Janelle Monáe video, Tightrope is brilliant and visually striking. But it’s the song itself that’s great all by itself. It has a great Motown/James Brown to a feel to it. And it’s as upbeat as anything. Perfect to fire up your day/week.

The end of miscegenation – part 4

This is a good story for the U.S.: Interracial marriages at an all-time high, study says – CNN.com. There’s lots of good material in there that’s well worth a read.

So while you still have the likes of people like Sen. Jake Knotts in South Carolina calling people racist names, that type of thinking and the fear it brings with it is dying out. Instead you have people loving people for who they are and people supporting that. And that is a smart thing indeed.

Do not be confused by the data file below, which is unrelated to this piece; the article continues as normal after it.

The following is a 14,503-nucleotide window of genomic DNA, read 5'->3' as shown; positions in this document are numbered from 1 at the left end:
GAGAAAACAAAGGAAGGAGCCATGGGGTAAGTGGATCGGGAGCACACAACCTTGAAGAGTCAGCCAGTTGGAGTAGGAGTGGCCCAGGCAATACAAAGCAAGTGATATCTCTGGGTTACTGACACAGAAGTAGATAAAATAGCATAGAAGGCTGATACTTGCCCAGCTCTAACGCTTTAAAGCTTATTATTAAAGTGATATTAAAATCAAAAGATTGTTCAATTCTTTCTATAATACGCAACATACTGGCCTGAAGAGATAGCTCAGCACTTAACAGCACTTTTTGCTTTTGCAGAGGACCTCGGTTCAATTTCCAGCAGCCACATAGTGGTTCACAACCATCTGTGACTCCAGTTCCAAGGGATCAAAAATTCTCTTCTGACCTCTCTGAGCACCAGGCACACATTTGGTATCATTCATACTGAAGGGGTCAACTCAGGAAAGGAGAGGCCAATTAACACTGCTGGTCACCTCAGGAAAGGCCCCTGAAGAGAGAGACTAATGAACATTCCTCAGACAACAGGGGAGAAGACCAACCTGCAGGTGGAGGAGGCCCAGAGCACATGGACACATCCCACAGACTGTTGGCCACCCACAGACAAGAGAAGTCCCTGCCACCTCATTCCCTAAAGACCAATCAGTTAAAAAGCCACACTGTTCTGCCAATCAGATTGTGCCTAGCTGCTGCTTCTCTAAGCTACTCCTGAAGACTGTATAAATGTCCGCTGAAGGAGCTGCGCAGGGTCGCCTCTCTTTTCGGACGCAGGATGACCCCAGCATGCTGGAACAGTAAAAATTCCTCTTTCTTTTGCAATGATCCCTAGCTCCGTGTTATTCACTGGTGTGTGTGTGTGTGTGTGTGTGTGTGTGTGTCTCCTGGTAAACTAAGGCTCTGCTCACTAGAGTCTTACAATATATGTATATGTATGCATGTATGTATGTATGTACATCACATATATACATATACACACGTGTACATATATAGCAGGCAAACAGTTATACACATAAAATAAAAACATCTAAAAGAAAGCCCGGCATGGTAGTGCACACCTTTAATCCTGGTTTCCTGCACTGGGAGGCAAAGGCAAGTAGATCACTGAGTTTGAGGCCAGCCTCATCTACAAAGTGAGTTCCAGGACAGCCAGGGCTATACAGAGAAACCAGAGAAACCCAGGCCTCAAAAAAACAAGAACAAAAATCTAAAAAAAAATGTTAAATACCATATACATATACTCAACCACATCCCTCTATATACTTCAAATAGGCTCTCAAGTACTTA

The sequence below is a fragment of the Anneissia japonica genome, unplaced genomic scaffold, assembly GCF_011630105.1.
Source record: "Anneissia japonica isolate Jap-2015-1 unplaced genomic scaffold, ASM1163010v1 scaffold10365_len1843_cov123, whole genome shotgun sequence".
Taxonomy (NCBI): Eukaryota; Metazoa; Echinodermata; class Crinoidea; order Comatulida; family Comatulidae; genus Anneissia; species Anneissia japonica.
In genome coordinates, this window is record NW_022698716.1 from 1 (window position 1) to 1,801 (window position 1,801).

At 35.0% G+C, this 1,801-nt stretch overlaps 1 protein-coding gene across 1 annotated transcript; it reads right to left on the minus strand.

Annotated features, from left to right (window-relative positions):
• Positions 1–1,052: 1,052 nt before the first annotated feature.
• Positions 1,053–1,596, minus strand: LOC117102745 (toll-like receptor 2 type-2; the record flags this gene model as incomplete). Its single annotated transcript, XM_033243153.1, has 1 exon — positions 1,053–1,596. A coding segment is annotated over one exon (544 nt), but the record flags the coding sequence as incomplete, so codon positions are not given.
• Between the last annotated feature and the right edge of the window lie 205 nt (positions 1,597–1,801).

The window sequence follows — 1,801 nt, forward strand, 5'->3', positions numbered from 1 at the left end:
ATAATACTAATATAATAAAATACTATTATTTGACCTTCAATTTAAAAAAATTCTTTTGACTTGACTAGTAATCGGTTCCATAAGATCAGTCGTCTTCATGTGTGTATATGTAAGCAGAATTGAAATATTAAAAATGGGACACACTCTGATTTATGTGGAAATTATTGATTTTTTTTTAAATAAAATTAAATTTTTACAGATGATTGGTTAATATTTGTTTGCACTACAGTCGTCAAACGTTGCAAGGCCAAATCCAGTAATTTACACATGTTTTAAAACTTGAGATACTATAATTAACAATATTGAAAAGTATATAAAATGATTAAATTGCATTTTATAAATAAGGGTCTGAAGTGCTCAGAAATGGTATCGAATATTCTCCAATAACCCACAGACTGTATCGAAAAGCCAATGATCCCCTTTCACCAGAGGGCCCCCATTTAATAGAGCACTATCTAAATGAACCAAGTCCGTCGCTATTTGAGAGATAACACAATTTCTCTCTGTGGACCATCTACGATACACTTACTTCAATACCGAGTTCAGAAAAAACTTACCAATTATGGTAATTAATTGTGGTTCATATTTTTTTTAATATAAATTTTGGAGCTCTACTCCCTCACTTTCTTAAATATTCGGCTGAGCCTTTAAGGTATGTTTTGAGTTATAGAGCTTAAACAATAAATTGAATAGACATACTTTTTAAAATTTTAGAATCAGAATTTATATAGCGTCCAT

The Lake Isle of Innisfree By William Butler Yeats

You can find out more about this great poem, Lake Isle of Innisfree, at that link. But first, read it for yourself:

I WILL arise and go now, and go to Innisfree,     
And a small cabin build there, of clay and wattles made;      
Nine bean rows will I have there, a hive for the honeybee,     
And live alone in the bee-loud glade.     
    
And I shall have some peace there, for peace comes dropping slow,
Dropping from the veils of the morning to where the cricket sings;
There midnight’s all a glimmer, and noon apurple glow, all a glimmer:
And evening full of the linnet’s wings.     
    
I will arise and go now, for always night and day  
I hear lake water lapping with low sounds by the shore;      
While I stand on the roadway, or on the pavements gray,     
I hear it in the deep heart’s core.

How having an unsecure Wifi network connection could cost you alot more than you think